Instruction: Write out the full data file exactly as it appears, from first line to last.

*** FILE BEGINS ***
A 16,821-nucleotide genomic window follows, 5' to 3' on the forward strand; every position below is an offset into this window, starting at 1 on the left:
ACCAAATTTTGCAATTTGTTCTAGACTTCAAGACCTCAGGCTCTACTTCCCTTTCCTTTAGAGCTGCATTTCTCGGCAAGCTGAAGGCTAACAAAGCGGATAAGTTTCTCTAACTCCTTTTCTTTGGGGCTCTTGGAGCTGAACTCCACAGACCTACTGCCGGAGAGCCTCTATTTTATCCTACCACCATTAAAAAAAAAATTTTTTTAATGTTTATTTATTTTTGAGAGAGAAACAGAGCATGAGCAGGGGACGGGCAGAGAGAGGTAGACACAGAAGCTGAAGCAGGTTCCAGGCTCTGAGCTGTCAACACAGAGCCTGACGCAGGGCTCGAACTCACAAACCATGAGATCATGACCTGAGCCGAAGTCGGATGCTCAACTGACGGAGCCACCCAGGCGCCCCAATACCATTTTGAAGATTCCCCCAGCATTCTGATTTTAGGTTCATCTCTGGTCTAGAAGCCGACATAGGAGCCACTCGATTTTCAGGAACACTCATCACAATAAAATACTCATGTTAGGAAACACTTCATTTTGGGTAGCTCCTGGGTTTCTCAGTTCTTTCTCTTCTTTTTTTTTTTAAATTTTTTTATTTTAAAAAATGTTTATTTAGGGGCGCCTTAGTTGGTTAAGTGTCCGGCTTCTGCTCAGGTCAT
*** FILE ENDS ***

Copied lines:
A 16,821-nucleotide genomic window follows, 5' to 3' on the forward strand; every position below is an offset into this window, starting at 1 on the left:
ACCAAATTTTGCAATTTGTTCTAGACTTCAAGACCTCAGGCTCTACTTCCCTTTCCTTTAGAGCTGCATTTCTCGGCAAGCTGAAGGCTAACAAAGCGGATAAGTTTCTCTAACTCCTTTTCTTTGGGGCTCTTGGAGCTGAACTCCACAGACCTACTGCCGGAGAGCCTCTATTTTATCCTACCACCATTAAAAAAAAAATTTTTTTAATGTTTATTTATTTTTGAGAGAGAAACAGAGCATGAGCAGGGGACGGGCAGAGAGAGGTAGACACAGAAGCTGAAGCAGGTTCCAGGCTCTGAGCTGTCAACACAGAGCCTGACGCAGGGCTCGAACTCACAAACCATGAGATCATGACCTGAGCCGAAGTCGGATGCTCAACTGACGGAGCCACCCAGGCGCCCCAATACCATTTTGAAGATTCCCCCAGCATTCTGATTTTAGGTTCATCTCTGGTCTAGAAGCCGACATAGGAGCCACTCGATTTTCAGGAACACTCATCACAATAAAATACTCATGTTAGGAAACACTTCATTTTGGGTAGCTCCTGGGTTTCTCAGTTCTTTCTCTTCTTTTTTTTTTTAAATTTTTTTATTTTAAAAAATGTTTATTTAGGGGCGCCTTAGTTGGTTAAGTGTCCGGCTTCTGCTCAGGTCAT